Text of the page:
There is a basic economic lesson to be learned here. One is, there this whole thing about frame builders and their wait list. And frankly, it’s total bullshit. If you have a ten year wait list, you don’t understand economics. Boom. If your demand is so high and the turnaround period is so far out there then you need to raise your prices and cut down demand until you find your own angle of repose. It’s really hard for frame builders to get their mind around that concept.
Early on in the internet period, early 2000’s late 90’s, wait lists became a dick measuring contest. It truly did. You’d have some guy “My wait list is 3 years long.” “Well mine’s 5.” Well mine’s 9!”
BIKERUMOR: “Mine’s 30 years!”
DON: It doesn’t even make sense at a certain point. If your demand is so high that you can’t meet demand, then you raise your price. If your wait list is a year, I’m not talking to you. If you’re charging x amount per frame and people are lined up out the door and around the block three times, you’re not charging enough. And that goes hand in hand with people pounding the drum that you can’t make money frame building. If you look at the numbers, I mean, we live in the age of the five thousand dollar wheelset. When you start off, you’re going to start off low because the one thing you can offer the public within your first year or so is low cost. You can’t offer them experience. You can’t offer exclusivity. You can’t offer them the cult of personality. You can’t offer them a lot of these things that a lot of custom frame customers are looking for. So you hit them on price.
When you’ve got a guy who’s done this for fifteen years, does this for his full-time job. His job is building frames. If he’s doing one frame a week, the math is so simple that once you figure out overhead and materials, you have to charge enough to match your workload plus give you the quality of life that you need to pay your expenses and maybe retire. Hard to do. Hard to do. But people are doing it. And that’s the one thing that people talk about. “There are too many frame builders.” Maybe, but there are never too many good frame builders.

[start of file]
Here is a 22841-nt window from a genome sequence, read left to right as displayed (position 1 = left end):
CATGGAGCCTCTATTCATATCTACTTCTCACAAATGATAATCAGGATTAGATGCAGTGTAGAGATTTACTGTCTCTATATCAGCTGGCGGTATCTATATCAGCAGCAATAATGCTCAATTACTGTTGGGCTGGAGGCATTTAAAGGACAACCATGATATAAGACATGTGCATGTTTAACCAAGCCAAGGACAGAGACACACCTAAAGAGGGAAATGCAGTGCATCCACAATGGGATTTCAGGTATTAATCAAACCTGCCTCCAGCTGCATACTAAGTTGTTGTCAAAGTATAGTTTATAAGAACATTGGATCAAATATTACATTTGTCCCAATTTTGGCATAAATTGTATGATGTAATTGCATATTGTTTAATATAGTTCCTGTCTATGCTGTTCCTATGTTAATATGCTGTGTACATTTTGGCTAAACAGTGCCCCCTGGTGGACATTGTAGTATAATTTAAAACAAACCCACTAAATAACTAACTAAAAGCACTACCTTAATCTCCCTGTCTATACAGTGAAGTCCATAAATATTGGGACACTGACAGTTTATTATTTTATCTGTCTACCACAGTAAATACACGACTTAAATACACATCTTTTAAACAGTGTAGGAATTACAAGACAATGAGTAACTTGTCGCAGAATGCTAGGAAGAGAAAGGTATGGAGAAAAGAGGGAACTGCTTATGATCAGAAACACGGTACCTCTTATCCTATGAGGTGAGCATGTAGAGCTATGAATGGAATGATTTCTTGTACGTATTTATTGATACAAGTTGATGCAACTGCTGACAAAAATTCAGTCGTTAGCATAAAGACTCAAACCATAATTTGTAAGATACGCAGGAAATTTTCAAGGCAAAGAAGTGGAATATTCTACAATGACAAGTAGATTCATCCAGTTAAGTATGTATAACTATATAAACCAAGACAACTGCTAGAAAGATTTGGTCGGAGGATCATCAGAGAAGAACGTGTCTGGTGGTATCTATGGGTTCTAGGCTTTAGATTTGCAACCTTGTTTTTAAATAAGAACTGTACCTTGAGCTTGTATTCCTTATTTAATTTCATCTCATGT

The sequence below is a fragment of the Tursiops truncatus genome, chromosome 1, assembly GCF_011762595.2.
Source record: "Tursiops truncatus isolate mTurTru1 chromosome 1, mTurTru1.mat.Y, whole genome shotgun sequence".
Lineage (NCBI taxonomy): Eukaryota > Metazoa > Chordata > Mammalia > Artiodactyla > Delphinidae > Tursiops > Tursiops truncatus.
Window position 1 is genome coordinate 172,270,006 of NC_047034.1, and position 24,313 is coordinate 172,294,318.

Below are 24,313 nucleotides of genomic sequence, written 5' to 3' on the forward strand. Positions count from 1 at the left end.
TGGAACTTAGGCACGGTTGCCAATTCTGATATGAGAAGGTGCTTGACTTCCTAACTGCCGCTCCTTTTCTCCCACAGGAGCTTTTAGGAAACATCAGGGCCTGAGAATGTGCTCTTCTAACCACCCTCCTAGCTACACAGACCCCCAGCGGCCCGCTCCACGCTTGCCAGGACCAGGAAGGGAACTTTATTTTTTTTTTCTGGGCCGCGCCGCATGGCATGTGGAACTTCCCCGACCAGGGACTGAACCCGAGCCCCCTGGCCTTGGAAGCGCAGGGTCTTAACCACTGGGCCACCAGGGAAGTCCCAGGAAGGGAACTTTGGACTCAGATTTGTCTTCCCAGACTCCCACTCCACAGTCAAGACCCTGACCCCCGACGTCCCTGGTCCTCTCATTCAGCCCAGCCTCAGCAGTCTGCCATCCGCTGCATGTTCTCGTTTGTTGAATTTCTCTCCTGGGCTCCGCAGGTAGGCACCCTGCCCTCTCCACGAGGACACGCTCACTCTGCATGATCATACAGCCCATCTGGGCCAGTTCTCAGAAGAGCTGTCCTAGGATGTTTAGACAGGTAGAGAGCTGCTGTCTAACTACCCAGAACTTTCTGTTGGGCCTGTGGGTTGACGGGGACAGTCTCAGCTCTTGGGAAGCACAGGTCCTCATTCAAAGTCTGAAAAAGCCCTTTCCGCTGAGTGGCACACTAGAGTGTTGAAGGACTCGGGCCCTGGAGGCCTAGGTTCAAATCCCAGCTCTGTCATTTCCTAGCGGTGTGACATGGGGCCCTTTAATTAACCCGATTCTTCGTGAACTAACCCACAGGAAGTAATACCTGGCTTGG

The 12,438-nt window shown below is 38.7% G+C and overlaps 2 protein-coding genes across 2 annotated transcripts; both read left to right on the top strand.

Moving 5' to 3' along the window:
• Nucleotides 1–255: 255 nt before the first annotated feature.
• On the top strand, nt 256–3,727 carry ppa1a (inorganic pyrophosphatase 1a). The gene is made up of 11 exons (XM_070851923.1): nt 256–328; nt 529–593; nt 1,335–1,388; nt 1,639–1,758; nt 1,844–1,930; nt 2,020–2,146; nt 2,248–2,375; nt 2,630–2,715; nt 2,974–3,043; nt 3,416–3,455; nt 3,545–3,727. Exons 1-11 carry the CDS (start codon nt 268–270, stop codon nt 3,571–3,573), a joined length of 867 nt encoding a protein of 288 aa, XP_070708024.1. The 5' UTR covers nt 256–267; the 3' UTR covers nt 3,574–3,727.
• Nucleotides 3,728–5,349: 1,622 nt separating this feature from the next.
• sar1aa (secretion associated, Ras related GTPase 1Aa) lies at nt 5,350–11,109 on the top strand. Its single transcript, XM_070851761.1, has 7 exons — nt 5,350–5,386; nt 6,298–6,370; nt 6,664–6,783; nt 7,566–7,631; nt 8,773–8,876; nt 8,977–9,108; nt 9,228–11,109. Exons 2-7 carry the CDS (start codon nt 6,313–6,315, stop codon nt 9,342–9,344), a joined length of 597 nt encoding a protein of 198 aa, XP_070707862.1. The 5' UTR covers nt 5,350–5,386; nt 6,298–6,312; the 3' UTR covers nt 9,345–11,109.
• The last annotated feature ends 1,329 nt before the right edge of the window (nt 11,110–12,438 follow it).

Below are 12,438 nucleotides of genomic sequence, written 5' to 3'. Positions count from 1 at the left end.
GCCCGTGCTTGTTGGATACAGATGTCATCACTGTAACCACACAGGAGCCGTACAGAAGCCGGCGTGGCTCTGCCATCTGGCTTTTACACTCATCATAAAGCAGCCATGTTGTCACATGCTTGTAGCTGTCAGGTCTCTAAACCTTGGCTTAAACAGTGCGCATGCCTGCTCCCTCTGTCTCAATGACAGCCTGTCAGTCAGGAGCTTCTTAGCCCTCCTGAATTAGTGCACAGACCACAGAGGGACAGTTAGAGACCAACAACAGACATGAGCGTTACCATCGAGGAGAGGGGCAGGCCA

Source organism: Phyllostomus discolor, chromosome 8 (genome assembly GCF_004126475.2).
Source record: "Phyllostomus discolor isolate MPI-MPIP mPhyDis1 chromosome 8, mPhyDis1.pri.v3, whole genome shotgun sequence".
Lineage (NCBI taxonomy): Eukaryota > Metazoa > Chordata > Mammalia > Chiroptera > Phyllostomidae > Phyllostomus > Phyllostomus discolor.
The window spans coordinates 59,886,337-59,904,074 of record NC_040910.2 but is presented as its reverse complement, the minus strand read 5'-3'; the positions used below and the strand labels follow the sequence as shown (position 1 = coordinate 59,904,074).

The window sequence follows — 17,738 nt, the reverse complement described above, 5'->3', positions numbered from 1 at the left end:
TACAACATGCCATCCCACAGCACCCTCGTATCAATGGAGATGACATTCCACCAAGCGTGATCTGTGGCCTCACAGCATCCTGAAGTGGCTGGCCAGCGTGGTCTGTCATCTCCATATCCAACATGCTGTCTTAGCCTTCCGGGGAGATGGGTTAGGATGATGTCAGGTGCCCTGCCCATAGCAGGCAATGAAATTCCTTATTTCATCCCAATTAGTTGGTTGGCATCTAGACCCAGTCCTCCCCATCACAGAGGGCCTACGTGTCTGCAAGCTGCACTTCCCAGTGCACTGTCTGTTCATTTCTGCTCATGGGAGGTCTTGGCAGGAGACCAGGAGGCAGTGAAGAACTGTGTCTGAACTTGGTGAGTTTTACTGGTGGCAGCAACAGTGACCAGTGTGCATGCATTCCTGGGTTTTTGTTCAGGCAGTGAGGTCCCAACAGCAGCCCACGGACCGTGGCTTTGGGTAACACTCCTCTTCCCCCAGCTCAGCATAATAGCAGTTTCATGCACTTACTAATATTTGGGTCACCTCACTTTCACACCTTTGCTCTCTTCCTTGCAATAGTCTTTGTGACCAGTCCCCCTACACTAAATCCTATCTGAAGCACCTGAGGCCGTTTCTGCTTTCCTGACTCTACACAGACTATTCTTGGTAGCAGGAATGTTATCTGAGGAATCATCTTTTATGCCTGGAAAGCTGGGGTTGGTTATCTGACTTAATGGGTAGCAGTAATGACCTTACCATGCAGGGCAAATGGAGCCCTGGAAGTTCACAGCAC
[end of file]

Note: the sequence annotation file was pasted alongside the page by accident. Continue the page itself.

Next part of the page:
I like Ron Sutphin’s comment when I asked him, “Can you really make a living at this?” “There’s always room for one more.” And that’s really the case.
But what you’ll see is some established frame builders trying to discourage some younger frame builders. Without putting too fine a point on it, there is a reason why that occurs. I’m in the bike industry and I know it happens in the bike industry, but I know it happens elsewhere.
BIKERUMOR: Some people don’t like competition.
DON: Boom. It’s about managing the competition. It’s tough. I’m not saying it’s not. You have to have your shit together. You gotta bring your ‘A’ game every day. And you’re only as good as the last son of a bitch who said something shitty about you on the internet. You can’t have bad days, at least not public bad days. If you have a bad day, you want to stay on top of it with your customers.
And there are guys out there that excel at doing it. You look at guys named Carl Strong, the pro’s pro. Kent Erikson and Steve Potts. They’ve figured out that the way you don’t have problems is that you deal with it up front. If you tell your customer three months, it’s there in three months.
BIKERUMOR: Or two and a half.
DON: Under promise, over deliver. When I started until 2004, I was learning that I was in the critical path of everything. But now I had two major products. I was providing custom frames for custom frame customers and I was making fixtures for frame builders. I was inexcusably late. I had way more work than I could really deal with.
BIKERUMOR: What did you enjoy doing more?
DON: If you’d ask me when I was building frames, I would have told you frame fixtures. If you’d ask me when I was building frame fixtures I would tell you building frames. But over the period of time where I transitioned to building frame fixtures full time, I could read the writing on the wall but I didn’t want to admit it.
BIKERUMOR: When did you know?